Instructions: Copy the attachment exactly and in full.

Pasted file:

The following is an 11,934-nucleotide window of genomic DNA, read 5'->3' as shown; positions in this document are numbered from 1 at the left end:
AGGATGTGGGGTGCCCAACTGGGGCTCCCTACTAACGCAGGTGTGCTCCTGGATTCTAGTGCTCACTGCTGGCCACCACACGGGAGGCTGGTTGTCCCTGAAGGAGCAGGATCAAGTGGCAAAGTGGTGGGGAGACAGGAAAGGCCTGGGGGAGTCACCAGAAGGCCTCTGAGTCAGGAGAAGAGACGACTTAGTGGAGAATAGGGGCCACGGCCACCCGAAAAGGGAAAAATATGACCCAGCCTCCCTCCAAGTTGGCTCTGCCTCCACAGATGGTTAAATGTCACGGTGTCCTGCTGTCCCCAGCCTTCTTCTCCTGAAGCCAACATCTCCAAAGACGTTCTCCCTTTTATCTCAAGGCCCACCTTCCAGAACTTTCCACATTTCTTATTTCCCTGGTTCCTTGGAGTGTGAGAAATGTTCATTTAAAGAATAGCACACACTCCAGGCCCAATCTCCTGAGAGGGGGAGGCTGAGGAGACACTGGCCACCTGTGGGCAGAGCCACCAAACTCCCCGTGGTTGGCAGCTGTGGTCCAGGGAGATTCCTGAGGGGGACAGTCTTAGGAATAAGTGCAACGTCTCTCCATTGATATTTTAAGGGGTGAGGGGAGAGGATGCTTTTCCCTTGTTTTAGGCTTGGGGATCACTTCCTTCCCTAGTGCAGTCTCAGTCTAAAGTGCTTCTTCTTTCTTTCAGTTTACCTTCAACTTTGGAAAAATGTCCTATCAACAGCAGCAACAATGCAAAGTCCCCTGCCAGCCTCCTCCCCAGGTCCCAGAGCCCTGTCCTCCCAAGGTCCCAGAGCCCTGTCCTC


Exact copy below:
The following is an 11,934-nucleotide window of genomic DNA, read 5'->3' as shown; positions in this document are numbered from 1 at the left end:
AGGATGTGGGGTGCCCAACTGGGGCTCCCTACTAACGCAGGTGTGCTCCTGGATTCTAGTGCTCACTGCTGGCCACCACACGGGAGGCTGGTTGTCCCTGAAGGAGCAGGATCAAGTGGCAAAGTGGTGGGGAGACAGGAAAGGCCTGGGGGAGTCACCAGAAGGCCTCTGAGTCAGGAGAAGAGACGACTTAGTGGAGAATAGGGGCCACGGCCACCCGAAAAGGGAAAAATATGACCCAGCCTCCCTCCAAGTTGGCTCTGCCTCCACAGATGGTTAAATGTCACGGTGTCCTGCTGTCCCCAGCCTTCTTCTCCTGAAGCCAACATCTCCAAAGACGTTCTCCCTTTTATCTCAAGGCCCACCTTCCAGAACTTTCCACATTTCTTATTTCCCTGGTTCCTTGGAGTGTGAGAAATGTTCATTTAAAGAATAGCACACACTCCAGGCCCAATCTCCTGAGAGGGGGAGGCTGAGGAGACACTGGCCACCTGTGGGCAGAGCCACCAAACTCCCCGTGGTTGGCAGCTGTGGTCCAGGGAGATTCCTGAGGGGGACAGTCTTAGGAATAAGTGCAACGTCTCTCCATTGATATTTTAAGGGGTGAGGGGAGAGGATGCTTTTCCCTTGTTTTAGGCTTGGGGATCACTTCCTTCCCTAGTGCAGTCTCAGTCTAAAGTGCTTCTTCTTTCTTTCAGTTTACCTTCAACTTTGGAAAAATGTCCTATCAACAGCAGCAACAATGCAAAGTCCCCTGCCAGCCTCCTCCCCAGGTCCCAGAGCCCTGTCCTCCCAAGGTCCCAGAGCCCTGTCCTC